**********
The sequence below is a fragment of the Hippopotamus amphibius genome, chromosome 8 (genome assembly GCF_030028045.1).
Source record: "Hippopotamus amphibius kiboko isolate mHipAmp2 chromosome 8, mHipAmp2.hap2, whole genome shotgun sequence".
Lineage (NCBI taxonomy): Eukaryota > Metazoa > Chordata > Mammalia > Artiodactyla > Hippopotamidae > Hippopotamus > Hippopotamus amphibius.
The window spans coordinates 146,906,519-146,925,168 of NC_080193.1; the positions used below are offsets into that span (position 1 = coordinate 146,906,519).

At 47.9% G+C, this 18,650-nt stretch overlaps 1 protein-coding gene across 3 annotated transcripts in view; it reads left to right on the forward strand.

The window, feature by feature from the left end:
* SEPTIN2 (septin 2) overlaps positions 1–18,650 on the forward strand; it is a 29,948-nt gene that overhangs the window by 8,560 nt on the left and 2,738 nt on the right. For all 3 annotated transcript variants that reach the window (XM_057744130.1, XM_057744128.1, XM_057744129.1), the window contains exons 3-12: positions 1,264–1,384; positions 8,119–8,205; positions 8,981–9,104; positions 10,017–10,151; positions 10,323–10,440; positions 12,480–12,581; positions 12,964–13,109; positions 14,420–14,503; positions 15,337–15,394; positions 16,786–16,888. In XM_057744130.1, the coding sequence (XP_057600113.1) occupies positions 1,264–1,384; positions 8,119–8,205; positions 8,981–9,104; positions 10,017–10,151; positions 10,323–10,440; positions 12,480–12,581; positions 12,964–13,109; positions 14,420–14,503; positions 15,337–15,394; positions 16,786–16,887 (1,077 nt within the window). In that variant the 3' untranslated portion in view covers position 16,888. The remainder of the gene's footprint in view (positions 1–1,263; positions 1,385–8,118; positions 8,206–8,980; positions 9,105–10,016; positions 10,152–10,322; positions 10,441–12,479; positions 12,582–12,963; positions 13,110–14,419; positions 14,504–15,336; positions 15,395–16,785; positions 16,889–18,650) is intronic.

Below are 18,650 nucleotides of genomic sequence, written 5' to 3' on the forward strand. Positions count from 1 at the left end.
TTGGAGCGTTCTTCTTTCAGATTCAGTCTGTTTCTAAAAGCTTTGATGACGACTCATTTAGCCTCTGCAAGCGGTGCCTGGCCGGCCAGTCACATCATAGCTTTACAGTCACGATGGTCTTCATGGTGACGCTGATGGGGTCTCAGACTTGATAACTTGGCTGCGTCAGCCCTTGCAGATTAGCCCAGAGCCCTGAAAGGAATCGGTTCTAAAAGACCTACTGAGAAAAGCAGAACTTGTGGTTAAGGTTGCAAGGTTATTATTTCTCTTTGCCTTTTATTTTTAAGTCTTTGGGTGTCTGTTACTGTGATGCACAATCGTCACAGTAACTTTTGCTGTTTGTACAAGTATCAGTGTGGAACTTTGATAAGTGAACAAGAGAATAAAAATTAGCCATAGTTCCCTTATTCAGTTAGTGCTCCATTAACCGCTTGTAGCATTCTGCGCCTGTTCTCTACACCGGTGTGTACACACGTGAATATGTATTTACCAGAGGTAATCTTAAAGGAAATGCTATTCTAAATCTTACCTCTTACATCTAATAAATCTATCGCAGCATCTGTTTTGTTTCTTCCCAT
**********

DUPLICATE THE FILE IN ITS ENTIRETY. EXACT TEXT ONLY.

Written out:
The sequence below is a fragment of the Hippopotamus amphibius genome, chromosome 8 (genome assembly GCF_030028045.1).
Source record: "Hippopotamus amphibius kiboko isolate mHipAmp2 chromosome 8, mHipAmp2.hap2, whole genome shotgun sequence".
Lineage (NCBI taxonomy): Eukaryota > Metazoa > Chordata > Mammalia > Artiodactyla > Hippopotamidae > Hippopotamus > Hippopotamus amphibius.
The window spans coordinates 146,906,519-146,925,168 of NC_080193.1; the positions used below are offsets into that span (position 1 = coordinate 146,906,519).

At 47.9% G+C, this 18,650-nt stretch overlaps 1 protein-coding gene across 3 annotated transcripts in view; it reads left to right on the forward strand.

The window, feature by feature from the left end:
* SEPTIN2 (septin 2) overlaps positions 1–18,650 on the forward strand; it is a 29,948-nt gene that overhangs the window by 8,560 nt on the left and 2,738 nt on the right. For all 3 annotated transcript variants that reach the window (XM_057744130.1, XM_057744128.1, XM_057744129.1), the window contains exons 3-12: positions 1,264–1,384; positions 8,119–8,205; positions 8,981–9,104; positions 10,017–10,151; positions 10,323–10,440; positions 12,480–12,581; positions 12,964–13,109; positions 14,420–14,503; positions 15,337–15,394; positions 16,786–16,888. In XM_057744130.1, the coding sequence (XP_057600113.1) occupies positions 1,264–1,384; positions 8,119–8,205; positions 8,981–9,104; positions 10,017–10,151; positions 10,323–10,440; positions 12,480–12,581; positions 12,964–13,109; positions 14,420–14,503; positions 15,337–15,394; positions 16,786–16,887 (1,077 nt within the window). In that variant the 3' untranslated portion in view covers position 16,888. The remainder of the gene's footprint in view (positions 1–1,263; positions 1,385–8,118; positions 8,206–8,980; positions 9,105–10,016; positions 10,152–10,322; positions 10,441–12,479; positions 12,582–12,963; positions 13,110–14,419; positions 14,504–15,336; positions 15,395–16,785; positions 16,889–18,650) is intronic.

Below are 18,650 nucleotides of genomic sequence, written 5' to 3' on the forward strand. Positions count from 1 at the left end.
TTGGAGCGTTCTTCTTTCAGATTCAGTCTGTTTCTAAAAGCTTTGATGACGACTCATTTAGCCTCTGCAAGCGGTGCCTGGCCGGCCAGTCACATCATAGCTTTACAGTCACGATGGTCTTCATGGTGACGCTGATGGGGTCTCAGACTTGATAACTTGGCTGCGTCAGCCCTTGCAGATTAGCCCAGAGCCCTGAAAGGAATCGGTTCTAAAAGACCTACTGAGAAAAGCAGAACTTGTGGTTAAGGTTGCAAGGTTATTATTTCTCTTTGCCTTTTATTTTTAAGTCTTTGGGTGTCTGTTACTGTGATGCACAATCGTCACAGTAACTTTTGCTGTTTGTACAAGTATCAGTGTGGAACTTTGATAAGTGAACAAGAGAATAAAAATTAGCCATAGTTCCCTTATTCAGTTAGTGCTCCATTAACCGCTTGTAGCATTCTGCGCCTGTTCTCTACACCGGTGTGTACACACGTGAATATGTATTTACCAGAGGTAATCTTAAAGGAAATGCTATTCTAAATCTTACCTCTTACATCTAATAAATCTATCGCAGCATCTGTTTTGTTTCTTCCCAT